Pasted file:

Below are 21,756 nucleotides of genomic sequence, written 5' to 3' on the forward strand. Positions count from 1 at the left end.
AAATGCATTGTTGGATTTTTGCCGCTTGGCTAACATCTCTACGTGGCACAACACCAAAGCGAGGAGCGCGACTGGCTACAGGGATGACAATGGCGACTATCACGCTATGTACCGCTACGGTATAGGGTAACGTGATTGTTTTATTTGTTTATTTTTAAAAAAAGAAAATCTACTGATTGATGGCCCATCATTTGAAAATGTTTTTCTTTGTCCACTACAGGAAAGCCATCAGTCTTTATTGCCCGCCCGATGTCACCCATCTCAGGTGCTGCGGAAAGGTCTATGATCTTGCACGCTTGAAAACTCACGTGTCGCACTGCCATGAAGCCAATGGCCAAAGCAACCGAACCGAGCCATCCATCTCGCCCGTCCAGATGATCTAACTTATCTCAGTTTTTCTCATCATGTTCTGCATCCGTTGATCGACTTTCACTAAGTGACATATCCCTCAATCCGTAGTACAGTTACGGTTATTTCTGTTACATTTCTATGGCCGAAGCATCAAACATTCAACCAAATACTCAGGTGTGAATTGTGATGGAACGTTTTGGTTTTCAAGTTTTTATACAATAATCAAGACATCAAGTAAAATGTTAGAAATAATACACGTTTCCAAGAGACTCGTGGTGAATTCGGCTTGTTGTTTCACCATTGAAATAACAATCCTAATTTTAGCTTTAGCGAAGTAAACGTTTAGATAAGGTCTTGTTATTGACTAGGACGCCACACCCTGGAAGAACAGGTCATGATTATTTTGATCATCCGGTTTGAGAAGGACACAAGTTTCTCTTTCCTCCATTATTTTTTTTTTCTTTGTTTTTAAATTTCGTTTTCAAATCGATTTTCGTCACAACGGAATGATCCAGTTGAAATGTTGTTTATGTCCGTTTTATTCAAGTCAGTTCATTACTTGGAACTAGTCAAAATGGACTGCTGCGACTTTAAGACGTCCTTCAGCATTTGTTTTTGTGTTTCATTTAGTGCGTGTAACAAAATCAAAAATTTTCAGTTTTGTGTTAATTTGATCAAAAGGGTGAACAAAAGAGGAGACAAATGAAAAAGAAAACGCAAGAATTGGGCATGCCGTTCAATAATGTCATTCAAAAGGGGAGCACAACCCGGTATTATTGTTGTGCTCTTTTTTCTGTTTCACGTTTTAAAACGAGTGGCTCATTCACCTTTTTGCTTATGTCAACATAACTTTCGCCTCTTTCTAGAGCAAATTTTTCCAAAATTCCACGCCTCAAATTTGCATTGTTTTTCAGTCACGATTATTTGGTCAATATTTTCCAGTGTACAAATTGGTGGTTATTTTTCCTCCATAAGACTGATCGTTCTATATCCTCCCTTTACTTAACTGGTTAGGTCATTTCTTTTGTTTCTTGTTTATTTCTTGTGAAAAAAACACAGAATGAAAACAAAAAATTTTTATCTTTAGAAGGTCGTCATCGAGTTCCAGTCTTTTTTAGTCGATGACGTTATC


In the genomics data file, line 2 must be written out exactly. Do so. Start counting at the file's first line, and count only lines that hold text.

AAATGCATTGTTGGATTTTTGCCGCTTGGCTAACATCTCTACGTGGCACAACACCAAAGCGAGGAGCGCGACTGGCTACAGGGATGACAATGGCGACTATCACGCTATGTACCGCTACGGTATAGGGTAACGTGATTGTTTTATTTGTTTATTTTTAAAAAAAGAAAATCTACTGATTGATGGCCCATCATTTGAAAATGTTTTTCTTTGTCCACTACAGGAAAGCCATCAGTCTTTATTGCCCGCCCGATGTCACCCATCTCAGGTGCTGCGGAAAGGTCTATGATCTTGCACGCTTGAAAACTCACGTGTCGCACTGCCATGAAGCCAATGGCCAAAGCAACCGAACCGAGCCATCCATCTCGCCCGTCCAGATGATCTAACTTATCTCAGTTTTTCTCATCATGTTCTGCATCCGTTGATCGACTTTCACTAAGTGACATATCCCTCAATCCGTAGTACAGTTACGGTTATTTCTGTTACATTTCTATGGCCGAAGCATCAAACATTCAACCAAATACTCAGGTGTGAATTGTGATGGAACGTTTTGGTTTTCAAGTTTTTATACAATAATCAAGACATCAAGTAAAATGTTAGAAATAATACACGTTTCCAAGAGACTCGTGGTGAATTCGGCTTGTTGTTTCACCATTGAAATAACAATCCTAATTTTAGCTTTAGCGAAGTAAACGTTTAGATAAGGTCTTGTTATTGACTAGGACGCCACACCCTGGAAGAACAGGTCATGATTATTTTGATCATCCGGTTTGAGAAGGACACAAGTTTCTCTTTCCTCCATTATTTTTTTTTTCTTTGTTTTTAAATTTCGTTTTCAAATCGATTTTCGTCACAACGGAATGATCCAGTTGAAATGTTGTTTATGTCCGTTTTATTCAAGTCAGTTCATTACTTGGAACTAGTCAAAATGGACTGCTGCGACTTTAAGACGTCCTTCAGCATTTGTTTTTGTGTTTCATTTAGTGCGTGTAACAAAATCAAAAATTTTCAGTTTTGTGTTAATTTGATCAAAAGGGTGAACAAAAGAGGAGACAAATGAAAAAGAAAACGCAAGAATTGGGCATGCCGTTCAATAATGTCATTCAAAAGGGGAGCACAACCCGGTATTATTGTTGTGCTCTTTTTTCTGTTTCACGTTTTAAAACGAGTGGCTCATTCACCTTTTTGCTTATGTCAACATAACTTTCGCCTCTTTCTAGAGCAAATTTTTCCAAAATTCCACGCCTCAAATTTGCATTGTTTTTCAGTCACGATTATTTGGTCAATATTTTCCAGTGTACAAATTGGTGGTTATTTTTCCTCCATAAGACTGATCGTTCTATATCCTCCCTTTACTTAACTGGTTAGGTCATTTCTTTTGTTTCTTGTTTATTTCTTGTGAAAAAAACACAGAATGAAAACAAAAAATTTTTATCTTTAGAAGGTCGTCATCGAGTTCCAGTCTTTTTTAGTCGATGACGTTATC